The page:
• The banks always win that sort of battle, not the "spooks." It's the golden rule.

        • by shentino (1139071)

          Why barter for what you can take?

        • by s.petry (762400)

          Hang on a second, you believe it's a delusion that they are currently in power? There is no question about them being in power, assuming you even try to look into the subject. Who controls the banks, media, and politicians? And it is not just US banks, media, and politicians. The same corrupt cartel controlling those establishments in the US control the UK, Germany, Australia, Italy, Rome, etc.. etc...

          If you believe that being "conspiracy theorist" is a bad thing, you have been successfully brainwashed.

      • by VortexCortex (1117377) <VortexCortexNO@S ... t-retrograde.com> on Friday September 27, 2013 @08:56PM (#44976687)

        Hell go read Gary Allen "None Dare Call it Conspiracy" from the 1970. That should be a decent eye opener for you.

        Yep. Eyes fully open now. You're sending us searching in a honey pot to tag us innocent party-goers one 'uh them radical anti-establishmenterriorists.
        Nope. Not falling for it. I'm a fine upstanding citizen. You're either trying to hide in the crowd, or maybe just meet your NSA quota so you can have an early vacation.

        Hope you enjoy your trip either way; May you git-mo them fine Cuban cigars...

      • by kamapuaa (555446)

        Conspiracy theories are the WORST. As if "Intelligence operatives took intelligence on US senators" somehow logically leads to "world governments are secretly controlled by a Cabal straight out of 'The Protocols of the Elders of Zion.'"

        There are countless factual problems with "None Dare Call It Conspiracy." Just let it go and come up with new crazy conspiracy theories to spout off on technology websites.

        • Nice strawman! I like the part where you associated it with antisemitism.
          • by kamapuaa (555446)

            It was a common charge against that book (the book is pretty dated BTW, with its focus on Communist states). A quick Google:

            [In Chapter 5, Allen says that the financing of Hitler "was handled through the Warburg-controlled Mendelsohn Bank of Amsterdam..." He cites 2 sources on page 85 for thisassertion. However, neither source says anything about the Warburgs having helped finance Hitler and neither source mentions any role played by the Mendelsohn Bank of Amsterdam.]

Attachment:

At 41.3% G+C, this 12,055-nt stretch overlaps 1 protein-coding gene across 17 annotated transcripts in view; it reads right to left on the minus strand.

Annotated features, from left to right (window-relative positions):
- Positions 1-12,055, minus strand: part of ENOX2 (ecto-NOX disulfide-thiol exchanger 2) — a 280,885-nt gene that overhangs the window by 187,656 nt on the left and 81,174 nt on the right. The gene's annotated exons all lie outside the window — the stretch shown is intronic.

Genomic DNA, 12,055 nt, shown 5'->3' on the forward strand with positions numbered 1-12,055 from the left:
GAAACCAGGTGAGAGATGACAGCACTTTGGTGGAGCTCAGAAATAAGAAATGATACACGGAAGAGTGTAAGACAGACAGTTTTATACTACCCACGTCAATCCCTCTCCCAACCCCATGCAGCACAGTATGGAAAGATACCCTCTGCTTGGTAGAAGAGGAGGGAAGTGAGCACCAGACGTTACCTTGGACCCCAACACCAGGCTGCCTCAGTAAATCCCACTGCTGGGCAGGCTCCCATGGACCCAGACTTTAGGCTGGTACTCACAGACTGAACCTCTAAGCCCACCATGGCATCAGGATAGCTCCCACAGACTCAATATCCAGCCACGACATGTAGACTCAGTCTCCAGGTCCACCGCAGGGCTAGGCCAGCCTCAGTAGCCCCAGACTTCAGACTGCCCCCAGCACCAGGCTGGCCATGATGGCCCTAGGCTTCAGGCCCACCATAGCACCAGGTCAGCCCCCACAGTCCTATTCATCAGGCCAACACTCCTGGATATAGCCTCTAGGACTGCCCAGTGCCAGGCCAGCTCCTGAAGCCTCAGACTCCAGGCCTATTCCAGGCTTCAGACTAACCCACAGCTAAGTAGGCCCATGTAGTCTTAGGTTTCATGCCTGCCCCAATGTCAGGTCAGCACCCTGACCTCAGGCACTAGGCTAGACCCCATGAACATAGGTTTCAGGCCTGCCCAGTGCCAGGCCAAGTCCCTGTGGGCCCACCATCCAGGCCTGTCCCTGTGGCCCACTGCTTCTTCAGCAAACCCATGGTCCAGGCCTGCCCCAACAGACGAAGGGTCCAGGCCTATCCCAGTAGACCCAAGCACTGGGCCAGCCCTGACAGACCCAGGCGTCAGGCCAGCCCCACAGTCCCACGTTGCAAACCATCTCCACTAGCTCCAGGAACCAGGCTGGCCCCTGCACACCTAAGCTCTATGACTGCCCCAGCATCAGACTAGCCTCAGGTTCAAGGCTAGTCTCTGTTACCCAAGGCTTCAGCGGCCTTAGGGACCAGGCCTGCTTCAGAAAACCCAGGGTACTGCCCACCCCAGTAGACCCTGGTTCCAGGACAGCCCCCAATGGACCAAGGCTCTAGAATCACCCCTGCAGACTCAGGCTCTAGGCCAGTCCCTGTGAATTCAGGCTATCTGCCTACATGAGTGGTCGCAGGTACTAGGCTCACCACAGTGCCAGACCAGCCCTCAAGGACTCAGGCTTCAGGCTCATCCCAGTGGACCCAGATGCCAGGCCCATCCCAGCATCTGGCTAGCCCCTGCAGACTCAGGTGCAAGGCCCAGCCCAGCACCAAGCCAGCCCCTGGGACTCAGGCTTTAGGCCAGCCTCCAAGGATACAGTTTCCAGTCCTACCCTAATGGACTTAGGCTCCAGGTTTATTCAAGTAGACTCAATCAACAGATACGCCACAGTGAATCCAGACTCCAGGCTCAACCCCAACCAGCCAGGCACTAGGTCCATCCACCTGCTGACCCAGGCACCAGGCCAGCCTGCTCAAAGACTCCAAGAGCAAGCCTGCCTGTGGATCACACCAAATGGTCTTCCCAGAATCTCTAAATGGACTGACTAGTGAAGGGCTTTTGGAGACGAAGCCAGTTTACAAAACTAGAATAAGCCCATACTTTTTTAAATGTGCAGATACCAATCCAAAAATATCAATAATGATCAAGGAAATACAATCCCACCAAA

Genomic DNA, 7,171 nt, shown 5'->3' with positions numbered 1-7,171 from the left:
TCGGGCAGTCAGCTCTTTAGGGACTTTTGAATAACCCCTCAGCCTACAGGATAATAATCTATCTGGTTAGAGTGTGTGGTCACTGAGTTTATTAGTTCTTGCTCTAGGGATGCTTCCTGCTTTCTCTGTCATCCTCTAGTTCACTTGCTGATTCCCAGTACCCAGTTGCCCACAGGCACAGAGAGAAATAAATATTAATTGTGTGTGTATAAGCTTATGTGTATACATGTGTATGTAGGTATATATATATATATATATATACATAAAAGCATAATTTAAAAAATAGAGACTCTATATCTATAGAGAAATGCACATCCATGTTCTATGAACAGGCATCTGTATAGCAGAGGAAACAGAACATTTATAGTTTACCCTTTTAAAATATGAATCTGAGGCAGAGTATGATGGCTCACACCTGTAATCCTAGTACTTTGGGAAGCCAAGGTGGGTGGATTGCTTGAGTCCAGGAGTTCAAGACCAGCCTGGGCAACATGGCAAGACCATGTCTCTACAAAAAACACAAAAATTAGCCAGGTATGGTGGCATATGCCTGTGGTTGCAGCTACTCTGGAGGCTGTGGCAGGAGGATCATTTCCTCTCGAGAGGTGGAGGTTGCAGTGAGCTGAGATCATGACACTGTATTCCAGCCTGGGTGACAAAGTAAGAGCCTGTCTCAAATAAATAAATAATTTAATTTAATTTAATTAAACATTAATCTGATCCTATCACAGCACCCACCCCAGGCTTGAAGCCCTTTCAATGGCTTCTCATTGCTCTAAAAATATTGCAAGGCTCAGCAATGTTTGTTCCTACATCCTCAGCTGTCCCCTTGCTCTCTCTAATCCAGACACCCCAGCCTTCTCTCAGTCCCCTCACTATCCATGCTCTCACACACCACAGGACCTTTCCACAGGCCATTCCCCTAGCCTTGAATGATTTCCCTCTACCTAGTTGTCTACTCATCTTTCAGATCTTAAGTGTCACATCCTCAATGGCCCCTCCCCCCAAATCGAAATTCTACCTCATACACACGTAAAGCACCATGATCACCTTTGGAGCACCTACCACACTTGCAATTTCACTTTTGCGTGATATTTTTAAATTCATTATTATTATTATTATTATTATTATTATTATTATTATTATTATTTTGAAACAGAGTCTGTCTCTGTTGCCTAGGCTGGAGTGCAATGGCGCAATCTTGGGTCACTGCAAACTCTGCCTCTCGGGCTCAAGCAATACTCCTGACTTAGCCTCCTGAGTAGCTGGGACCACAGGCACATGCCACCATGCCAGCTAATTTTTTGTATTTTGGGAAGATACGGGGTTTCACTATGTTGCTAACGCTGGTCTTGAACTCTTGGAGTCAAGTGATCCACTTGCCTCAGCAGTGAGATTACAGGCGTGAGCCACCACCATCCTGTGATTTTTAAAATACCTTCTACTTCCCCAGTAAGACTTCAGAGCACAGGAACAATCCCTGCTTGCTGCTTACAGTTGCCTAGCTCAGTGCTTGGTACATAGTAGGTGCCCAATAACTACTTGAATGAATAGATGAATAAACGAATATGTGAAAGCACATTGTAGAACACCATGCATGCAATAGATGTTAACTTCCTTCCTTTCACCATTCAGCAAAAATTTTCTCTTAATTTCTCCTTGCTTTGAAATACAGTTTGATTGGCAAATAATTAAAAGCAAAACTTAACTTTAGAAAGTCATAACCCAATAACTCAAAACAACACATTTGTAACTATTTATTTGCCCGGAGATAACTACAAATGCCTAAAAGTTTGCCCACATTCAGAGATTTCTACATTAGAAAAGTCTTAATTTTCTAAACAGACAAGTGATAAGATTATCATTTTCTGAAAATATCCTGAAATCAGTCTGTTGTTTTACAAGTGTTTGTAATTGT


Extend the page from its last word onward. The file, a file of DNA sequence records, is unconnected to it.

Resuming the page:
2. In Chapter 3, Allen exhumes the char

            • by s.petry (762400)

              So Google searching a book is the same thing as reading a book? Wholly fuck you are stupid, and I'm not going to bother beyond pointing out where you are absolutely wrong.

              Your item 3 is complete bullshit. Read the whole fucking book instead of using Google. The book is very explicit in pointing out that Jews are intentionally blamed for things to obscure what really happens and divert the argument away from facts.

              Your item 2 is also bullshit. How many Senators did it take to pass the federal reserve act

      • by Dunbal (464142) *
        Yeah I agree with you, corrupt government are neither new nor exclusive to America. Governments have been corrupt ever since governments were invented. There are degrees of corruption, however. There seems to be a total lack of ethics nowadays.
      • by kermidge (2221646)

        C. Wright Mills, "The Power Elite", 1958, may serve as a good introduction to the present.
        https://en.wikipedia.org/wiki/The_Power_Elite [wikipedia.org] is worth reading in its entirety for a good summary.

        for background there's always Richelieu and Machiavelli; depends on how much you want to stretch concept of feudalism, I suppose.

      • You should have added the disclaimer that you think the US government killed a lot of people in 9/11 so that people know exactly where you are coming from with your conspiracy theories. Which building did you say was certain proof that the US government blew them all up again?